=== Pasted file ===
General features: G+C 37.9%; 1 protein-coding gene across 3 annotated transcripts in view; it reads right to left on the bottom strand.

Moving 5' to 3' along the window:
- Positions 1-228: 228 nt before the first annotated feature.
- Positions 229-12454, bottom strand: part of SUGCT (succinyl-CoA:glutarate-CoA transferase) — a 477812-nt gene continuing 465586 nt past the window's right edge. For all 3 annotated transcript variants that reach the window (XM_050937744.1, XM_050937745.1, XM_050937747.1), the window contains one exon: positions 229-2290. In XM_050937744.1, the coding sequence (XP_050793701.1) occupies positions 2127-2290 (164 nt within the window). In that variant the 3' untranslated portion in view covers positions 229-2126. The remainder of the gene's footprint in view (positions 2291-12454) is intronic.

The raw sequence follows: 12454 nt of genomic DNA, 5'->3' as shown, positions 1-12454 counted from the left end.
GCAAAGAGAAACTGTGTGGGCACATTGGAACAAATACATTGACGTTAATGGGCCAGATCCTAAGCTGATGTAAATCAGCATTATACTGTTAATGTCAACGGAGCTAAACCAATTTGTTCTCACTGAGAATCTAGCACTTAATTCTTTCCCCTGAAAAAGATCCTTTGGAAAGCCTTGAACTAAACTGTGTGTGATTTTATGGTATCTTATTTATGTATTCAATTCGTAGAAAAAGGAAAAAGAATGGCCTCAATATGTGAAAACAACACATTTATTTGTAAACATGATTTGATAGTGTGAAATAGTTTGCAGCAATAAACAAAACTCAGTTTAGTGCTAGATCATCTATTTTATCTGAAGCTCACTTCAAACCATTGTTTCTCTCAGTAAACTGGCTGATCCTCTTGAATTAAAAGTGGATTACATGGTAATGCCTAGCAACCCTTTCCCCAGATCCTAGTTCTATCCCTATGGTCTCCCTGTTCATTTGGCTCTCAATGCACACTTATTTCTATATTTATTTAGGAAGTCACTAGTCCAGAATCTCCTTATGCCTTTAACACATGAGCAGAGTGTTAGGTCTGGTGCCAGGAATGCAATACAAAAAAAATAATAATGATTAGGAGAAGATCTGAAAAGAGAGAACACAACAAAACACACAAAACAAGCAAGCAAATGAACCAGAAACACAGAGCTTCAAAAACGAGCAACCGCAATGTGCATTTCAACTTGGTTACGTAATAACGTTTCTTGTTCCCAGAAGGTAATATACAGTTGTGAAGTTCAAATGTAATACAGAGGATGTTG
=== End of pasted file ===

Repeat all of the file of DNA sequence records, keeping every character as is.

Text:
General features: G+C 37.9%; 1 protein-coding gene across 3 annotated transcripts in view; it reads right to left on the bottom strand.

Moving 5' to 3' along the window:
- Positions 1-228: 228 nt before the first annotated feature.
- Positions 229-12454, bottom strand: part of SUGCT (succinyl-CoA:glutarate-CoA transferase) — a 477812-nt gene continuing 465586 nt past the window's right edge. For all 3 annotated transcript variants that reach the window (XM_050937744.1, XM_050937745.1, XM_050937747.1), the window contains one exon: positions 229-2290. In XM_050937744.1, the coding sequence (XP_050793701.1) occupies positions 2127-2290 (164 nt within the window). In that variant the 3' untranslated portion in view covers positions 229-2126. The remainder of the gene's footprint in view (positions 2291-12454) is intronic.

The raw sequence follows: 12454 nt of genomic DNA, 5'->3' as shown, positions 1-12454 counted from the left end.
GCAAAGAGAAACTGTGTGGGCACATTGGAACAAATACATTGACGTTAATGGGCCAGATCCTAAGCTGATGTAAATCAGCATTATACTGTTAATGTCAACGGAGCTAAACCAATTTGTTCTCACTGAGAATCTAGCACTTAATTCTTTCCCCTGAAAAAGATCCTTTGGAAAGCCTTGAACTAAACTGTGTGTGATTTTATGGTATCTTATTTATGTATTCAATTCGTAGAAAAAGGAAAAAGAATGGCCTCAATATGTGAAAACAACACATTTATTTGTAAACATGATTTGATAGTGTGAAATAGTTTGCAGCAATAAACAAAACTCAGTTTAGTGCTAGATCATCTATTTTATCTGAAGCTCACTTCAAACCATTGTTTCTCTCAGTAAACTGGCTGATCCTCTTGAATTAAAAGTGGATTACATGGTAATGCCTAGCAACCCTTTCCCCAGATCCTAGTTCTATCCCTATGGTCTCCCTGTTCATTTGGCTCTCAATGCACACTTATTTCTATATTTATTTAGGAAGTCACTAGTCCAGAATCTCCTTATGCCTTTAACACATGAGCAGAGTGTTAGGTCTGGTGCCAGGAATGCAATACAAAAAAAATAATAATGATTAGGAGAAGATCTGAAAAGAGAGAACACAACAAAACACACAAAACAAGCAAGCAAATGAACCAGAAACACAGAGCTTCAAAAACGAGCAACCGCAATGTGCATTTCAACTTGGTTACGTAATAACGTTTCTTGTTCCCAGAAGGTAATATACAGTTGTGAAGTTCAAATGTAATACAGAGGATGTTG